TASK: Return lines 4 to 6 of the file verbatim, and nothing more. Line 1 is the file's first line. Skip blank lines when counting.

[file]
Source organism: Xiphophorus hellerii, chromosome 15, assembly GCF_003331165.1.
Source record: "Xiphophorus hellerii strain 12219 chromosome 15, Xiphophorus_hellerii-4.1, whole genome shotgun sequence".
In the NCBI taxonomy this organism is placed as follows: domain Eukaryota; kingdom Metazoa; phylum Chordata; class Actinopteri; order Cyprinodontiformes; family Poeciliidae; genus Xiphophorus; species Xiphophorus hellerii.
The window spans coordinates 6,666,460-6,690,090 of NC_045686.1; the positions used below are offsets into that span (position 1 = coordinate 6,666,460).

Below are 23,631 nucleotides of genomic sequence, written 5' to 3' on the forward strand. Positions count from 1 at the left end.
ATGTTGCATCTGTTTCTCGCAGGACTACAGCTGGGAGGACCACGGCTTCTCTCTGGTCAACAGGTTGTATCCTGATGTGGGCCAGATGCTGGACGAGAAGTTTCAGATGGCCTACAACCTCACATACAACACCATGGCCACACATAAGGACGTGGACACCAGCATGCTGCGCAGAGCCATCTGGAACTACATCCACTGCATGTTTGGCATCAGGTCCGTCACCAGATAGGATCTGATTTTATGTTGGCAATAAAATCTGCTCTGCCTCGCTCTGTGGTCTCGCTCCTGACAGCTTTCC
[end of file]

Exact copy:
The window spans coordinates 6,666,460-6,690,090 of NC_045686.1; the positions used below are offsets into that span (position 1 = coordinate 6,666,460).

Below are 23,631 nucleotides of genomic sequence, written 5' to 3' on the forward strand. Positions count from 1 at the left end.
ATGTTGCATCTGTTTCTCGCAGGACTACAGCTGGGAGGACCACGGCTTCTCTCTGGTCAACAGGTTGTATCCTGATGTGGGCCAGATGCTGGACGAGAAGTTTCAGATGGCCTACAACCTCACATACAACACCATGGCCACACATAAGGACGTGGACACCAGCATGCTGCGCAGAGCCATCTGGAACTACATCCACTGCATGTTTGGCATCAGGTCCGTCACCAGATAGGATCTGATTTTATGTTGGCAATAAAATCTGCTCTGCCTCGCTCTGTGGTCTCGCTCCTGACAGCTTTCC